'Dæmonic Love' by Ralph Waldo Emerson

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Man was made of social earth,
Child and brother from his birth;
Tethered by a liquid cord
Of blood through veins of kindred poured,
Next his heart the fireside band
Of mother, father, sister, stand;
Names from awful childhood heard,
Throbs of a wild religion stirred,
Their good was heaven, their harm was vice,
Till Beauty came to snap all ties,
The maid, abolishing the past,
With lotus-wine obliterates
Dear memory's stone-incarved traits,
And by herself supplants alone
Friends year by year more inly known.
When her calm eyes opened bright,
All were foreign in their light.
It was ever the self-same tale,
The old experience will not fail,—
Only two in the garden walked,
And with snake and seraph talked.

But God said;
I will have a purer gift,
There is smoke in the flame;
New flowerets bring, new prayers uplift,
And love without a name.
Fond children, ye desire
To please each other well;
Another round, a higher,
Ye shall climb on the heavenly stair,
And selfish preference forbear;
And in right deserving,
And without a swerving
Each from your proper state,
Weave roses for your mate.

Deep, deep are loving eyes,
Flowed with naphtha fiery sweet,
And the point is Paradise
Where their glances meet:
Their reach shall yet be more profound,
And a vision without bound:
The axis of those eyes sun-clear
Be the axis of the sphere;
Then shall the lights ye pour amain
Go without check or intervals,
Through from the empyrean walls,
Unto the same again.

Close, close to men,
Like undulating layer of air,
Right above their heads,
The potent plain of Dæmons spreads.
Stands to each human soul its own,
For watch, and ward, and furtherance
In the snares of nature's dance;
And the lustre and the grace
Which fascinate each human heart,
Beaming from another part,
Translucent through the mortal covers,
Is the Dæmon's form and face.
To and fro the Genius hies,
A gleam which plays and hovers
Over the maiden's head,
And dips sometimes as low as to her eyes.

Unknown, — albeit lying near, —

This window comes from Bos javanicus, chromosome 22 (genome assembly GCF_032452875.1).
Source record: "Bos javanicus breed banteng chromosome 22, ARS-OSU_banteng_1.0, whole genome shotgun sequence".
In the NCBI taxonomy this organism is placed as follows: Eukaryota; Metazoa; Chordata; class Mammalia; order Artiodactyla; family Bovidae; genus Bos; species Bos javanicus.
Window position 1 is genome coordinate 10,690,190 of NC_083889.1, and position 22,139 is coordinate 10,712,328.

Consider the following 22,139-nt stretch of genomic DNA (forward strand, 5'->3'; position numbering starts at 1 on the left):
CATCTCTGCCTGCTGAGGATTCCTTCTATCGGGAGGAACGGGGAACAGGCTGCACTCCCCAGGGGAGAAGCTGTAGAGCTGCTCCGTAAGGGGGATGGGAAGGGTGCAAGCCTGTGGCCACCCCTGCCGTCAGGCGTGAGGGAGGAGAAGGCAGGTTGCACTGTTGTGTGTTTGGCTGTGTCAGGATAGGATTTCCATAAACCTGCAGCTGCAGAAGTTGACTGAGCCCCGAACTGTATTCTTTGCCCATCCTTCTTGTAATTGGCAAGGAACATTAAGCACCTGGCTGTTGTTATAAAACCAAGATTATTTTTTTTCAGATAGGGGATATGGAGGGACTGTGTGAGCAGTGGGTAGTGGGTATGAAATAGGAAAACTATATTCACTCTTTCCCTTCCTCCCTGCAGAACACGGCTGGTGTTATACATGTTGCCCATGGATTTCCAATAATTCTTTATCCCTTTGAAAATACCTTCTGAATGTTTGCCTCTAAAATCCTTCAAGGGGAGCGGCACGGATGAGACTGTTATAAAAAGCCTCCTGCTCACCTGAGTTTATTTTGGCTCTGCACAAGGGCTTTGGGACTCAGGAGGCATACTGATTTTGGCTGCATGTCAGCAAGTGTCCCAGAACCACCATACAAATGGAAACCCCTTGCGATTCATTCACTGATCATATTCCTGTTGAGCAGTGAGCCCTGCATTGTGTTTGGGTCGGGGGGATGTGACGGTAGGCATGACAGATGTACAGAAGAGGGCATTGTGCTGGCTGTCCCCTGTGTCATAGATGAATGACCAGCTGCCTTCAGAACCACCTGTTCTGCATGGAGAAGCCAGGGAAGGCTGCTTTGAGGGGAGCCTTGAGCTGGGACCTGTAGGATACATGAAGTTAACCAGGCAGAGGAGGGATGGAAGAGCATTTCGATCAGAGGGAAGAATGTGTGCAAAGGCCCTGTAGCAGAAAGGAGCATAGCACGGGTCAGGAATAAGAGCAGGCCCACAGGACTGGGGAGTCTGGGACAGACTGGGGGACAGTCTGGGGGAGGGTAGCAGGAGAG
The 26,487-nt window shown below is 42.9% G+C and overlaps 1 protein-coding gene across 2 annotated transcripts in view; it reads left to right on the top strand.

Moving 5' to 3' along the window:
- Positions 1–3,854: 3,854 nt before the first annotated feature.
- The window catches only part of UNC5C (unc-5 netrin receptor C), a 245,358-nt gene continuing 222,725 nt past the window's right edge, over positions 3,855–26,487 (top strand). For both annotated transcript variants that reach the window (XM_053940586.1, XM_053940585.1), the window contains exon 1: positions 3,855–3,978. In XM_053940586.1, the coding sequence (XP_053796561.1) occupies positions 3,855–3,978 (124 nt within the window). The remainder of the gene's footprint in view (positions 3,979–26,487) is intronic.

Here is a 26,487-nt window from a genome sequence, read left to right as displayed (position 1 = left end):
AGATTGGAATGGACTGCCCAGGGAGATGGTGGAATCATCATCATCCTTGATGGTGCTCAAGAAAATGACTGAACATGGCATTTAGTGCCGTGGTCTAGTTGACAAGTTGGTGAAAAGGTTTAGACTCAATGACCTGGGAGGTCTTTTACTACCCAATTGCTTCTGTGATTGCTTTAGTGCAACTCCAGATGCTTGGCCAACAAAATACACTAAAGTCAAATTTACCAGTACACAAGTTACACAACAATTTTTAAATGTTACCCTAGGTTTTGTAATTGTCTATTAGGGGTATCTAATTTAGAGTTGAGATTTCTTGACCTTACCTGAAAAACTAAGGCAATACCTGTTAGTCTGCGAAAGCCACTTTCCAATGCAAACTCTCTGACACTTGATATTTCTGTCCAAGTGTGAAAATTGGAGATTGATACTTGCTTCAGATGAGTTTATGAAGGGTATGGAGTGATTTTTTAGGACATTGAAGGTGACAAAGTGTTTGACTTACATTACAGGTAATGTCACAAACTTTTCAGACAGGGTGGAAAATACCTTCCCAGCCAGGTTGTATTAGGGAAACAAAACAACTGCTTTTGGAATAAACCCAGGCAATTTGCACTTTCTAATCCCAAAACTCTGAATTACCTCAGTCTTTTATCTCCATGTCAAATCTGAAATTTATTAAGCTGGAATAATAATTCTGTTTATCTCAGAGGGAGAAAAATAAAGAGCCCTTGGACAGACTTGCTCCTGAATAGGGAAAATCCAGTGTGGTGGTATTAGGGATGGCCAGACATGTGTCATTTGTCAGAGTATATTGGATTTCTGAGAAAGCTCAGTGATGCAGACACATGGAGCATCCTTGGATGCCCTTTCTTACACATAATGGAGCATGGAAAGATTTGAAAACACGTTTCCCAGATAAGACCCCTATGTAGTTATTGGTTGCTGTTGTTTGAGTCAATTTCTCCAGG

To men the path to the Dæmon sphere,
And they that swiftly come and go,
Leave no track on the heavenly snow.
Sometimes the airy synod bends,
And the mighty choir descends,
And the brains of men thenceforth,
In crowded and in still resorts,
Teem with unwonted thoughts.
As when a shower of meteors
Cross the orbit of the earth,
And, lit by fringent air,
Blaze near and far.
Mortals deem the planets bright
Have slipped their sacred bars,
And the lone seaman all the night
Sails astonished amid stars.

Beauty of a richer vein,
Graces of a subtler strain,
Unto men these moon-men lend,
And our shrinking sky extend.
So is man's narrow path
By strength and terror skirted,
Also (from the song the wrath
Of the Genii be averted!
The Muse the truth uncolored speaking),
The Dæmons are self-seeking;
Their fierce and limitary will
Draws men to their likeness still.

The erring painter made Love blind,
Highest Love who shines on all;
Him radiant, sharpest-sighted god
None can bewilder;
Whose eyes pierce
The Universe,
Path-finder, road-builder,
Mediator, royal giver,
Rightly-seeing, rightly-seen,
Of joyful and transparent mien.
'Tis a sparkle passing
From each to each, from me to thee,
Sharing all, daring all,
Levelling, misplacing
Each obstruction, it unites
Equals remote, and seeming opposites.
And ever and forever Love
Delights to build a road;
Unheeded Danger near him strides,
Love laughs, and on a lion rides.
But Cupid wears another face
Born into Dæmons less divine,
His roses bleach apace,
His nectar smacks of wine.
The Dæmon ever builds a wall,
Himself incloses and includes,
Solitude in solitudes:
In like sort his love doth fall.
He is an oligarch,
He prizes wonder, fame, and mark,
He loveth crowns,
He scorneth drones;
He doth elect
The beautiful and fortunate,
And the sons of intellect,
And the souls of ample fate,
Who the Future's gates unbar,
Minions of the Morning Star.
In his prowess he exults,
And the multitude insults.
His impatient looks devour
Oft the humble and the poor,
And, seeing his eye glare,
They drop their few pale flowers
Gathered with hope to please
Along the mountain towers,
Lose courage, and despair.
He will never be gainsaid,
Pitiless, will not be stayed.
His hot tyranny
Burns up every other tie;
Therefore comes an hour from Jove